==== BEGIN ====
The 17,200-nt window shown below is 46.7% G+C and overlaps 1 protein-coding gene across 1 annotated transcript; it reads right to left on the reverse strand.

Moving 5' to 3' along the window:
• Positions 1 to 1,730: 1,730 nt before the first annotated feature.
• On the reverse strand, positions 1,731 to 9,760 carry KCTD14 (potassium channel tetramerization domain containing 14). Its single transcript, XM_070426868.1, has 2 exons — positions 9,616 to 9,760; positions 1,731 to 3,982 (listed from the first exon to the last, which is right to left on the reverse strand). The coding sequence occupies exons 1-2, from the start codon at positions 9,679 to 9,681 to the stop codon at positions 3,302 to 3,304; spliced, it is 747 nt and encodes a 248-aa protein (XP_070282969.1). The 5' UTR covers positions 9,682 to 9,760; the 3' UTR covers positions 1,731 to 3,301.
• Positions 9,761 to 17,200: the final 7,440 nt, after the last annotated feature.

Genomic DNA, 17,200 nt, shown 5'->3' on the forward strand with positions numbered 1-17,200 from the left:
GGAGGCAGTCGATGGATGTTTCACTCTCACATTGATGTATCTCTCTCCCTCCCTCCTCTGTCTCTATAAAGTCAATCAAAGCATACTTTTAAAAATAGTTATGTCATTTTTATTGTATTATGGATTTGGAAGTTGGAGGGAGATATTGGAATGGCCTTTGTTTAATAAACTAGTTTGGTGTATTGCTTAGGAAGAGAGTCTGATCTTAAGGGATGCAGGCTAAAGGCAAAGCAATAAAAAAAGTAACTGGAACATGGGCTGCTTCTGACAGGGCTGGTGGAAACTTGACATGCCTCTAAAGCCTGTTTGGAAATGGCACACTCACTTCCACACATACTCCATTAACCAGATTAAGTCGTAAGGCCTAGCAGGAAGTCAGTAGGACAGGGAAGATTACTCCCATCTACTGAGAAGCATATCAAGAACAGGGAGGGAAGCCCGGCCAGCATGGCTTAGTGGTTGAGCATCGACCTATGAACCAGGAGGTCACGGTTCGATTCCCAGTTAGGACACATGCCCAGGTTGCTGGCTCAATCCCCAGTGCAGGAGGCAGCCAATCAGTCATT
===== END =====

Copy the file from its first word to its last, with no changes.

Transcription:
The 17,200-nt window shown below is 46.7% G+C and overlaps 1 protein-coding gene across 1 annotated transcript; it reads right to left on the reverse strand.

Moving 5' to 3' along the window:
• Positions 1 to 1,730: 1,730 nt before the first annotated feature.
• On the reverse strand, positions 1,731 to 9,760 carry KCTD14 (potassium channel tetramerization domain containing 14). Its single transcript, XM_070426868.1, has 2 exons — positions 9,616 to 9,760; positions 1,731 to 3,982 (listed from the first exon to the last, which is right to left on the reverse strand). The coding sequence occupies exons 1-2, from the start codon at positions 9,679 to 9,681 to the stop codon at positions 3,302 to 3,304; spliced, it is 747 nt and encodes a 248-aa protein (XP_070282969.1). The 5' UTR covers positions 9,682 to 9,760; the 3' UTR covers positions 1,731 to 3,301.
• Positions 9,761 to 17,200: the final 7,440 nt, after the last annotated feature.

Genomic DNA, 17,200 nt, shown 5'->3' on the forward strand with positions numbered 1-17,200 from the left:
GGAGGCAGTCGATGGATGTTTCACTCTCACATTGATGTATCTCTCTCCCTCCCTCCTCTGTCTCTATAAAGTCAATCAAAGCATACTTTTAAAAATAGTTATGTCATTTTTATTGTATTATGGATTTGGAAGTTGGAGGGAGATATTGGAATGGCCTTTGTTTAATAAACTAGTTTGGTGTATTGCTTAGGAAGAGAGTCTGATCTTAAGGGATGCAGGCTAAAGGCAAAGCAATAAAAAAAGTAACTGGAACATGGGCTGCTTCTGACAGGGCTGGTGGAAACTTGACATGCCTCTAAAGCCTGTTTGGAAATGGCACACTCACTTCCACACATACTCCATTAACCAGATTAAGTCGTAAGGCCTAGCAGGAAGTCAGTAGGACAGGGAAGATTACTCCCATCTACTGAGAAGCATATCAAGAACAGGGAGGGAAGCCCGGCCAGCATGGCTTAGTGGTTGAGCATCGACCTATGAACCAGGAGGTCACGGTTCGATTCCCAGTTAGGACACATGCCCAGGTTGCTGGCTCAATCCCCAGTGCAGGAGGCAGCCAATCAGTCATT